Although the presidential library is now as natural a part of our national trove of civic rituals and commemorations as the Pledge of Allegiance, it is, like the pledge, a fairly new one. The first presidential library was FDR’s in Hyde Park, New York. Based on his own sketches, it opened in 1941, one year before the pledge was adopted by Congress, not long after the completion of the Lincoln Memorial and while the Jefferson was under construction.
The Roosevelt library established a series of precedents that have endured. First, the president himself is, in effect, the author of his own memorial. Second, the project is built with private funds and then conveyed to the care of the National Archives. Third, every president gets one. Fourth, the president initially curates its holdings and materials. And finally, its location is completely discretionary; there are no presidential libraries in the nation’s capital.
The thirteen presidential libraries (Hoover, envying Roosevelt’s, built his out of sequence in 1962) are part of the panoply of memorializations for the chief executive, including birthplaces, boyhood homes, ancestral mansions and holiday spots, not to mention airports, cultural centers and other civic structures. Presidents rated distinguished (Washington, Jefferson, Lincoln, FDR and, eventually, Eisenhower) are honored with “pure” memorials in the vicinity of the National Mall. But the presidential library quickly became an executive custom, and each version to date has expanded on a basic formula. The main component is the archive, and these have seen an exponential expansion in size, from the 17 million documents in the 40,000-square-foot Roosevelt Library to the 78 million in Clinton’s 153,000-square-foot “Bridge to the 21st Century.” These massive deposits of paper are now joined by countless terabytes of digital data.
From the start, too, a museum has been part of the parti. These have grown from modest collections of memorabilia and presidential swag (Carter’s museum includes a portrait of George Washington woven into a Persian carpet, an unfortunate gift from the shah of Iran) to include trinkets as large as the decommissioned Air Force One installed at the Reagan library in California. Another staple is a reproduction of the Oval Office, occasionally at slightly reduced dimensions. Every presidential museum has one, save two: Nixon’s, which reproduces the Lincoln Sitting Room instead, and Hoover’s. Perhaps the most striking of these is at the LBJ library, where it is built at 7/8 scale in order to fit into its new home at the University of Texas at Austin, which nonetheless had to have part of its roof blown out to accommodate the height of the room. Johnson used to work in the simulacrum: at its reduced size, it surely increased his own apparent dimensions. The Oval Office has also been reproduced unofficially countless times, including in the house of Tampa millionaires Tom and June Simpson and in the lobby of the San Francisco digital start-up GitHub. One observes the emptying of the signifier.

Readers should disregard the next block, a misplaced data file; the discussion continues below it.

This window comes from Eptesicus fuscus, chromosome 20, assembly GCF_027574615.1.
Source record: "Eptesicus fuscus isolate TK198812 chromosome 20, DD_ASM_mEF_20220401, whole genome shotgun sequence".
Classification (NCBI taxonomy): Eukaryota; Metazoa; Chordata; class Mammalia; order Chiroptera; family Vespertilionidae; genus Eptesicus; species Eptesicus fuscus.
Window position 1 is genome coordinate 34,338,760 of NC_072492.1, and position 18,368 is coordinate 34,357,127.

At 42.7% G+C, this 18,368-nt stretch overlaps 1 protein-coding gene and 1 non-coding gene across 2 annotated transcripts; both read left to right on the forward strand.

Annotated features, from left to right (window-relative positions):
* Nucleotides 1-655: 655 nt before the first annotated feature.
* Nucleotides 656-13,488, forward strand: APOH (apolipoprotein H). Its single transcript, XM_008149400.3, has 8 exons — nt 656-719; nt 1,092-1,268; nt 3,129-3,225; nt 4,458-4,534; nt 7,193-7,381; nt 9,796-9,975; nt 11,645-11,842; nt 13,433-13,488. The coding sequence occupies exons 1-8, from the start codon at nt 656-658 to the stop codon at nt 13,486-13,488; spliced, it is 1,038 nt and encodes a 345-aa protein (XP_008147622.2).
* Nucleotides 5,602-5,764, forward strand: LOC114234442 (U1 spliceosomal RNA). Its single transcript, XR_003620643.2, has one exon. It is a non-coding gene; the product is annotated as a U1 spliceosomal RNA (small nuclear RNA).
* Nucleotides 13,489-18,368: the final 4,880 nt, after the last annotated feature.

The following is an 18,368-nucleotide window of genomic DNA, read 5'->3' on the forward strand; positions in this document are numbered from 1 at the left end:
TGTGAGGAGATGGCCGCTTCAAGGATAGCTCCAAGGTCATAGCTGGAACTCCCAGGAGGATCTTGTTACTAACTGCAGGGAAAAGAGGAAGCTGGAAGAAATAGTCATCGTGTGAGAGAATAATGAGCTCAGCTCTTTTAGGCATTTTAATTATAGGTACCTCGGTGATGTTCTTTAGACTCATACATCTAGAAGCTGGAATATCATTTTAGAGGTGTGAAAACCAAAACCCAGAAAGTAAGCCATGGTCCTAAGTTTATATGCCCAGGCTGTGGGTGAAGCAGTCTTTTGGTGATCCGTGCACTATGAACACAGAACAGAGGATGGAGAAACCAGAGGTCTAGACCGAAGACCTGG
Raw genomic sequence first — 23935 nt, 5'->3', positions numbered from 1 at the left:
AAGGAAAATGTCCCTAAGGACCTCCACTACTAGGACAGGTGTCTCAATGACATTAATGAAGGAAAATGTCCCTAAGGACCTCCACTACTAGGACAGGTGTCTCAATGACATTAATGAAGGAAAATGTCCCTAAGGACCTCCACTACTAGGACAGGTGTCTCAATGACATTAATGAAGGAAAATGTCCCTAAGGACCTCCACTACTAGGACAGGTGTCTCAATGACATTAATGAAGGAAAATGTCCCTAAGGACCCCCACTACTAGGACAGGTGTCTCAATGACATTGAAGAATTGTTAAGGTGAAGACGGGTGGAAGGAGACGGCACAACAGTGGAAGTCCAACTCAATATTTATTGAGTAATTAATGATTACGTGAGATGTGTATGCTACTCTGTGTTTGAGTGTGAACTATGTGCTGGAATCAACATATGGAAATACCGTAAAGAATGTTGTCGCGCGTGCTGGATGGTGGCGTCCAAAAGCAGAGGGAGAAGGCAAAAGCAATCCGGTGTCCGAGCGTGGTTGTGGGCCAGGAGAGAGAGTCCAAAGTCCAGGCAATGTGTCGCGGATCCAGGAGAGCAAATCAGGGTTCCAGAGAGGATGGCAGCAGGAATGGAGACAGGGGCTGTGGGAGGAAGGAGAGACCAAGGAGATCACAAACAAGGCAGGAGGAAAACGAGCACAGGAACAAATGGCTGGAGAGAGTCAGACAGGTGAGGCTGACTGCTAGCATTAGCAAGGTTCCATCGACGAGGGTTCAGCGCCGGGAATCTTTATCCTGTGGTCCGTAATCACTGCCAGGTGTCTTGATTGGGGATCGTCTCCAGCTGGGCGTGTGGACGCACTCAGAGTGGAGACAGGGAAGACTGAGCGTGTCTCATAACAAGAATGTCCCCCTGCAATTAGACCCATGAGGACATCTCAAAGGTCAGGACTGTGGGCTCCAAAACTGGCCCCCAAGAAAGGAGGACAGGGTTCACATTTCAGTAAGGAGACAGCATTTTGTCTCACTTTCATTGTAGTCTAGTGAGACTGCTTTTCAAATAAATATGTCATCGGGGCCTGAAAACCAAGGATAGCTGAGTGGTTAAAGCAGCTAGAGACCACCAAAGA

Johnson’s library—which is the most architecturally distinguished of a largely mediocre lot—also expanded the remit and tenor of the institution by being the first to be located on a university campus and to include a school of public affairs as part of its program. This was at once an important expansion of purpose and LBJ’s riposte to the much-resented hegemony of Eastern institutions in the training of high-level men and women of affairs. This pattern was repeated by both Presidents Bush and by Bill Clinton and Gerald Ford. (Nixon and Reagan were rebuffed in their attempts to find universities that would accommodate them.) Johnson might have been frustrated that the mother of all these centers is the Kennedy School at Harvard. And vigorous ex-presidents have also used their libraries as the sites for their own ongoing philanthropic and political activities, most prominently Clinton and Carter, whose initiatives continue to be consequential.